Many species on this earth, including fauna and flora, are being threatened to the point of extinction by several man-oriented causes. Habitat destruction is one of the major reasons why so many species are endangered, although other contributing factors have played their role in decimating some species to the brink of extinction.
What can be done to try to ensure both fauna and flora species’ survival?
In natural habitats this would be difficult to accomplish because scientists and naturalists would have to try to manipulate the proper environment to ensure success. Besides being too costly, this procedure would be too difficult to control and most of the natural habitats belonging to these species have already been destroyed. So, an alternate solution must be found.
In a quest to solve this problem, many public aquaria and zoos have adopted some form of Species Maintenance Program that follows strict guidelines for the breeding of these species in captivity. Although this is not solving the initial problem of habitat destruction, it is trying to maintain the continued existence of endangered species.
What can aquarium clubs and hobbyists do to preserve the existence of threatened and endangered underwater flora and fauna species?
Some aquarium clubs, the Calgary Aquarium Society included, already have some form of a Species Maintenance Program, however these programs are not set up with the same strict guidelines that are set and enforced by the public aquaria and zoos. One of the strict captive breeding guidelines that is enforced by public zoos and aquaria is not to allow any form of line breeding which is not enforced to my knowledge by aquarium societies and hobbyists.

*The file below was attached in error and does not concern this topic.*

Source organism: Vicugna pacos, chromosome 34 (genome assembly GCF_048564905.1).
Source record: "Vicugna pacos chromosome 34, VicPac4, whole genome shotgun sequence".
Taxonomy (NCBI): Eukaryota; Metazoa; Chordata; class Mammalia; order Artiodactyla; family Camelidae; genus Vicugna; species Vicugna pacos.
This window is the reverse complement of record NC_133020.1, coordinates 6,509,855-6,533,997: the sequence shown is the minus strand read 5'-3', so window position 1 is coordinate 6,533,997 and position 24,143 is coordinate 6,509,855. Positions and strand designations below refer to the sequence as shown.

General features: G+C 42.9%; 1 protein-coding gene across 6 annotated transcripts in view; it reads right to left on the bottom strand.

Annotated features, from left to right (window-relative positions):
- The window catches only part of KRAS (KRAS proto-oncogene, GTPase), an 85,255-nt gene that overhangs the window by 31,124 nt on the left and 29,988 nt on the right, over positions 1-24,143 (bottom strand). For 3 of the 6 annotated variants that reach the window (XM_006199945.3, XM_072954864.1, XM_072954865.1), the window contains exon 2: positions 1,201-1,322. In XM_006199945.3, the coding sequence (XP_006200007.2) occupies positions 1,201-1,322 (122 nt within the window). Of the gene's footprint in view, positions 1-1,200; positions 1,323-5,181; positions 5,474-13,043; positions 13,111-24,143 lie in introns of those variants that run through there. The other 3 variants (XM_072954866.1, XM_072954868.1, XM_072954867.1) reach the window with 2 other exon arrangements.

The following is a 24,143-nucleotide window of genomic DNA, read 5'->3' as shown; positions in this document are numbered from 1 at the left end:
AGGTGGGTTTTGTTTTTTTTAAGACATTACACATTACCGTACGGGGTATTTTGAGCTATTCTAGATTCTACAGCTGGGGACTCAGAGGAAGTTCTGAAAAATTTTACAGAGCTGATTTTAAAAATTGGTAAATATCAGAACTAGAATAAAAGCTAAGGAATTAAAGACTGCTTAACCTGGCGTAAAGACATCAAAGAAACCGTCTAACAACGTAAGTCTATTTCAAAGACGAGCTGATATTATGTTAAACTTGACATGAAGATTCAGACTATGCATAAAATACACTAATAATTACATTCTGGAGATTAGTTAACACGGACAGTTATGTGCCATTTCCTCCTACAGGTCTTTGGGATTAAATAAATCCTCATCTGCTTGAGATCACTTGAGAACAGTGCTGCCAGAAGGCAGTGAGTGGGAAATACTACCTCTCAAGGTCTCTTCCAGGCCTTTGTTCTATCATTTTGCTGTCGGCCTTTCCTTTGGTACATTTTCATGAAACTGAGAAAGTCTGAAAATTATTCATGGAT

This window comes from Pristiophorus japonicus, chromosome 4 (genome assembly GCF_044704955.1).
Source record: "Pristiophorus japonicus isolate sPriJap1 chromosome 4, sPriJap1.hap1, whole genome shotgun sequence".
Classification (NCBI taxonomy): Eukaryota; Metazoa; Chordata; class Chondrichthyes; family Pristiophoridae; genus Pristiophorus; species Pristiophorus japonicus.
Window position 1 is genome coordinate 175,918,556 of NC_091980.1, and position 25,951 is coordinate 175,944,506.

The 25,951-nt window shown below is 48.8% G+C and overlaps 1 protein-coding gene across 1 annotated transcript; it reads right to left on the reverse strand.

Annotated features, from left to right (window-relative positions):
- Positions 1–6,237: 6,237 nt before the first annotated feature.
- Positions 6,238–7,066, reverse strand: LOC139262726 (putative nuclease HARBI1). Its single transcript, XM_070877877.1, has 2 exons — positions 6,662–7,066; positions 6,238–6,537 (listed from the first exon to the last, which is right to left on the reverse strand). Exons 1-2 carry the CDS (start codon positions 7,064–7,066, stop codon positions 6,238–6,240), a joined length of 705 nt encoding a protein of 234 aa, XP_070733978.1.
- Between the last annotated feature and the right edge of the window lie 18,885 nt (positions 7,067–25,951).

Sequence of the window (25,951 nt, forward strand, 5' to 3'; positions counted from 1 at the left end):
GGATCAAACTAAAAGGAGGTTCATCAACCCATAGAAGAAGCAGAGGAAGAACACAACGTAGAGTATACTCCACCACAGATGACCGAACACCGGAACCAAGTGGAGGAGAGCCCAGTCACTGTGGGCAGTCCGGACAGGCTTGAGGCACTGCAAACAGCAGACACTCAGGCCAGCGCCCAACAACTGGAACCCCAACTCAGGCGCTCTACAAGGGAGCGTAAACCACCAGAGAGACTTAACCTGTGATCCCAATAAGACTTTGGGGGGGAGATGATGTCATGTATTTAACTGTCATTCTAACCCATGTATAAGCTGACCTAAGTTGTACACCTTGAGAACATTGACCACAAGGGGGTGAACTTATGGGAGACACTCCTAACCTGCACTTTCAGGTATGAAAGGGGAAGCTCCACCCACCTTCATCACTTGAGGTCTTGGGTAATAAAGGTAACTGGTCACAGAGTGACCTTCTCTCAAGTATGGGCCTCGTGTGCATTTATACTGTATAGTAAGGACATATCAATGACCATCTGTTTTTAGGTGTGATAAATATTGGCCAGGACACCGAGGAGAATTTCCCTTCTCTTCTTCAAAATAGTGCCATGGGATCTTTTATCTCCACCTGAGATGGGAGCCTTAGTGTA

Why do public zoos and aquaria enforce the policy of no line breeding?
Line breeding can cause congenital deformities, weakened metabolisms and manipulated mutations that can weaken the gene pool of any species. Congenital deformities and especially, weakened metabolisms can lead to heredity diseases, birth defects, still-born fry, and the inability of fighting off contagious diseases from weakened immune systems. So, therefore, the introduction of non-related individuals to the breeding stock is required to maintain greater genetic diversity. These could be the reasons why public zoos and aquaria enforce the policy of no line breeding.
There is no real evidence to support or contradict the issue that wild species populations are affected by line breeding since wild populations are basically in an uncontrolled environment. Due to the possibility that line breeding can weaken the gene pools in domestic populations it is unlikely that any wild populations are propagated by this method. In natural environments it is more likely that wild populations propagate by natural selection because it is governed by the survival of the fittest.
Has line breeding been a part of the aquarium hobby?
Line breeding has been a part of the aquarium hobby ever since its inception. This is why there are so many different strains of goldfish (Carassius auratus), guppies (Poecilia reticulata), swordtails (Xiphophorus helleri), platys (both Xiphophorus maculatus and Xiphophorus variatus), and the list goes on. Albinism and any form of fin variation are all forms of manipulating a specific gene or genes. Line breeding does have its specific uses in the aquarium hobby, however. The author believes that the preservation of endangered species in their natural wild form should take precedence over the development of a new manipulated strain of the species. The reason to preserve the wild form genetics of the species is because of the possibility of reintroduction of the species to its natural habitat, if it still exists.